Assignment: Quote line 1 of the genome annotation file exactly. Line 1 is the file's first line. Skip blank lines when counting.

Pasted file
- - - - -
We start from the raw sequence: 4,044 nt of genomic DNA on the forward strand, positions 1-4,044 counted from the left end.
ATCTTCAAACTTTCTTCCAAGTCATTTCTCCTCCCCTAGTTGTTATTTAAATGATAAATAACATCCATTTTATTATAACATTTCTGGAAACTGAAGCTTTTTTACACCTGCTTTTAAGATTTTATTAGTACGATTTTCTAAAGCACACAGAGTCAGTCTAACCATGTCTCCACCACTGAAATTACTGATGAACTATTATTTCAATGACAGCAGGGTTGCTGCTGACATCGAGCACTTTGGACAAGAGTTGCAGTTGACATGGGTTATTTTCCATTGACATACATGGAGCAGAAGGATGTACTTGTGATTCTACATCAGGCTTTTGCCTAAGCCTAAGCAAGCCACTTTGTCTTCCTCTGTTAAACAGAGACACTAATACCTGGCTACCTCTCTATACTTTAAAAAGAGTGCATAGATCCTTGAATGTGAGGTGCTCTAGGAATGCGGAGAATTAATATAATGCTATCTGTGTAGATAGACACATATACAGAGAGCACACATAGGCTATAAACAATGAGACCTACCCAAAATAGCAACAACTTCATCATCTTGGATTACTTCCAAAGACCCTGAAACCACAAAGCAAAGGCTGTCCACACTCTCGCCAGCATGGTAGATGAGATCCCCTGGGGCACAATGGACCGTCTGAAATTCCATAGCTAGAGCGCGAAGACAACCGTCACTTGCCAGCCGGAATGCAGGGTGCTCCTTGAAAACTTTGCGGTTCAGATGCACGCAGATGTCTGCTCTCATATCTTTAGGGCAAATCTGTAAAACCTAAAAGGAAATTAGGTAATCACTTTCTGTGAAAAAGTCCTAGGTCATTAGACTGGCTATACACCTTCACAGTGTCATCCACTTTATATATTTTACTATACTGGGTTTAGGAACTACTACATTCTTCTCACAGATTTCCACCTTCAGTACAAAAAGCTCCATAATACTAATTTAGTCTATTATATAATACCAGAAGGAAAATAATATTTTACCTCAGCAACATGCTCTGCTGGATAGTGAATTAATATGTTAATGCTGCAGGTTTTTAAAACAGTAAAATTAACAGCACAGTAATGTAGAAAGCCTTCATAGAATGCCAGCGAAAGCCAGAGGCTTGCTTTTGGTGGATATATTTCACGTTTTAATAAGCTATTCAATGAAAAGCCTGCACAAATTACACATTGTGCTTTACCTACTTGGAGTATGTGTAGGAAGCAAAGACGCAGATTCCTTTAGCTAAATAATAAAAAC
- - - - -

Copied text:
We start from the raw sequence: 4,044 nt of genomic DNA on the forward strand, positions 1-4,044 counted from the left end.